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BMW's M2 edges a little closer to home: we've now driven it in Europe, and in right-hand-drive form. And we still think it's brilliant
Matt Prior
13 April 2016

What is it?

Soon we’ll get the BMW M2 - which we’ve already driven in the US - here in the UK, where we’ll line it up against something equally tasty. But for now it’s here, in right-hand-drive form, in, er, Spain, unusually. But, at least, we're on roads much like our own, with the steering wheel on the correct side of the car and, huzzah, with the six-speed manual gearbox that is standard.

All of which initially reveals that the latest, currently smallest M-car is has a fine driving position in right-hook form and a sweet – firm and not over-short of throw – gearshift. But we’re getting ahead of ourselves.

The M2 arrives in UK showrooms this month. Because it’s the smallest M-car, BMW evokes the 2002 Turbo, E30 M3 and the 1M Coupé. The M2 sits on a widened 2 Series coupé body, which means it is mostly made of steel, whereas its bigger M3 and M4 siblings receive more aluminium and, in places, composites. As a result of all that, the weight difference between the M2 and M3 can be as little as 25kg. The suspension, though, owes more to the bigger siblings, which is why the body is wider and looks suitably cross with the world.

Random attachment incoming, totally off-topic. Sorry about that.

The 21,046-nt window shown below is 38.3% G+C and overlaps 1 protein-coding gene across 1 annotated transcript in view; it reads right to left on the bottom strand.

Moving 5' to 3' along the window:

The engine is a 3.0-litre straight six, but with one turbocharger instead of the M3 and M4’s two. It gives 365bhp and mammoth reserves of torque: 369lb ft, developed from – get this – 1450rpm. There’s no torque reduction at low revs to make the car feel naturally aspirated, to give it a sense of gently building power. The curve gets up and stays up, right through to 4500rpm. Peak power is at 6500rpm.

The interior? Pure BMW, with obligatory highlights, badging, embossment, stitching and Alcantara. That driving position: there are about three dozen good ones in there for any driver. I spent a reasonable portion of a 12-hour drive day fiddling between several. Eventually you’ll settle on one.

What's it like?

Now, when BMW evokes those earlier cars, it’s remembering something about them, specifically their compactness, lightness and agility. But even by the time the 1M arrived this was becoming relative. The M2, now, weighs at its lightest a not insignificant 1570kg. It has so much oomph it needs 10in-wide rear wheels to drive its power to the road.

Read our full UK review of the BMW M2 here

Credit, then, that this 4.47m-long, 1.85m-wide car does feel notably more alert and agile than its only marginally bigger, heavier siblings. It has a verve and spirit about the way it changes direction. It steers fluently, keeps its nose well planted and is balanced, poised and ready and able to deploy as much of its 369lb ft as you’re inclined to push through its fat rear tyres. Which, yes, it overwhelms pretty much as your whim dictates. The M2 has the same active rear limited-slip differential as other M cars, so it can lock by anything between 0 and 100%. It does easy slides, in other words, despite a 60bhp power deficit over an M4.